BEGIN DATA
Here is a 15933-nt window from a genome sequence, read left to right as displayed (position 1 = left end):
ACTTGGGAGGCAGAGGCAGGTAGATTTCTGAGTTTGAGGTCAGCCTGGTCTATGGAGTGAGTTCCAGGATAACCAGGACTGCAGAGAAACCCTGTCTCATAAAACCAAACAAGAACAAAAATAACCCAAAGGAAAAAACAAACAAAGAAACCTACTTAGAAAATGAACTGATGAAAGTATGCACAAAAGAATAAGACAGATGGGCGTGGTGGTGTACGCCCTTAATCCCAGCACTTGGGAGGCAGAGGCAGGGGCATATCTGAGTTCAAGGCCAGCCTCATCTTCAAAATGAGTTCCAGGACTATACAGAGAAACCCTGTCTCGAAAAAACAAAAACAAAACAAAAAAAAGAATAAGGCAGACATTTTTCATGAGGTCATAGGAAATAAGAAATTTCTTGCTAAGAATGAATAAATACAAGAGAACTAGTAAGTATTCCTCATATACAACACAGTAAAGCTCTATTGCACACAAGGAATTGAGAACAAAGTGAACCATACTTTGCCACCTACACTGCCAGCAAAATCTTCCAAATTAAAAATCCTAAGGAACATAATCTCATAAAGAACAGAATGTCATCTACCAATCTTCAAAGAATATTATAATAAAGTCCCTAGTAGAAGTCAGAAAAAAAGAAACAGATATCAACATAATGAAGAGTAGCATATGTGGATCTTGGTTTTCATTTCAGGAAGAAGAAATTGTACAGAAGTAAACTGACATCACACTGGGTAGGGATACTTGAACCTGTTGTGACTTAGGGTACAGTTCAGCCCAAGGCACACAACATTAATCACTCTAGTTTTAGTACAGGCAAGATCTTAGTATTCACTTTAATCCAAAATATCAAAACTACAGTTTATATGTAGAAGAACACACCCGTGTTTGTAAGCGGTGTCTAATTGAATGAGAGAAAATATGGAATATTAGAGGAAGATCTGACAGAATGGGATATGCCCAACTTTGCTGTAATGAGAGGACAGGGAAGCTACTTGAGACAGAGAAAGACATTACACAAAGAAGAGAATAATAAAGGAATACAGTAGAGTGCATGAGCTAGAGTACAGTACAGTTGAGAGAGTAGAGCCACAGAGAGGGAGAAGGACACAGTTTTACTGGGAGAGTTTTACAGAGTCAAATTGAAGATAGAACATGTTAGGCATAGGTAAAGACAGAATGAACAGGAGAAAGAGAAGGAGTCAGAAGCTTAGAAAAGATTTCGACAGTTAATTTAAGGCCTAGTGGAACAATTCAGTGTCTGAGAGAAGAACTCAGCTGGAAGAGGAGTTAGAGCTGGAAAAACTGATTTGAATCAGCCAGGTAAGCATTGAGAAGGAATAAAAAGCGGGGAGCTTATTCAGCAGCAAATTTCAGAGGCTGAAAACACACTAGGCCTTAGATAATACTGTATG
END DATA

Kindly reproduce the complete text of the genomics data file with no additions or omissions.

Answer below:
Here is a 15933-nt window from a genome sequence, read left to right as displayed (position 1 = left end):
ACTTGGGAGGCAGAGGCAGGTAGATTTCTGAGTTTGAGGTCAGCCTGGTCTATGGAGTGAGTTCCAGGATAACCAGGACTGCAGAGAAACCCTGTCTCATAAAACCAAACAAGAACAAAAATAACCCAAAGGAAAAAACAAACAAAGAAACCTACTTAGAAAATGAACTGATGAAAGTATGCACAAAAGAATAAGACAGATGGGCGTGGTGGTGTACGCCCTTAATCCCAGCACTTGGGAGGCAGAGGCAGGGGCATATCTGAGTTCAAGGCCAGCCTCATCTTCAAAATGAGTTCCAGGACTATACAGAGAAACCCTGTCTCGAAAAAACAAAAACAAAACAAAAAAAAGAATAAGGCAGACATTTTTCATGAGGTCATAGGAAATAAGAAATTTCTTGCTAAGAATGAATAAATACAAGAGAACTAGTAAGTATTCCTCATATACAACACAGTAAAGCTCTATTGCACACAAGGAATTGAGAACAAAGTGAACCATACTTTGCCACCTACACTGCCAGCAAAATCTTCCAAATTAAAAATCCTAAGGAACATAATCTCATAAAGAACAGAATGTCATCTACCAATCTTCAAAGAATATTATAATAAAGTCCCTAGTAGAAGTCAGAAAAAAAGAAACAGATATCAACATAATGAAGAGTAGCATATGTGGATCTTGGTTTTCATTTCAGGAAGAAGAAATTGTACAGAAGTAAACTGACATCACACTGGGTAGGGATACTTGAACCTGTTGTGACTTAGGGTACAGTTCAGCCCAAGGCACACAACATTAATCACTCTAGTTTTAGTACAGGCAAGATCTTAGTATTCACTTTAATCCAAAATATCAAAACTACAGTTTATATGTAGAAGAACACACCCGTGTTTGTAAGCGGTGTCTAATTGAATGAGAGAAAATATGGAATATTAGAGGAAGATCTGACAGAATGGGATATGCCCAACTTTGCTGTAATGAGAGGACAGGGAAGCTACTTGAGACAGAGAAAGACATTACACAAAGAAGAGAATAATAAAGGAATACAGTAGAGTGCATGAGCTAGAGTACAGTACAGTTGAGAGAGTAGAGCCACAGAGAGGGAGAAGGACACAGTTTTACTGGGAGAGTTTTACAGAGTCAAATTGAAGATAGAACATGTTAGGCATAGGTAAAGACAGAATGAACAGGAGAAAGAGAAGGAGTCAGAAGCTTAGAAAAGATTTCGACAGTTAATTTAAGGCCTAGTGGAACAATTCAGTGTCTGAGAGAAGAACTCAGCTGGAAGAGGAGTTAGAGCTGGAAAAACTGATTTGAATCAGCCAGGTAAGCATTGAGAAGGAATAAAAAGCGGGGAGCTTATTCAGCAGCAAATTTCAGAGGCTGAAAACACACTAGGCCTTAGATAATACTGTATG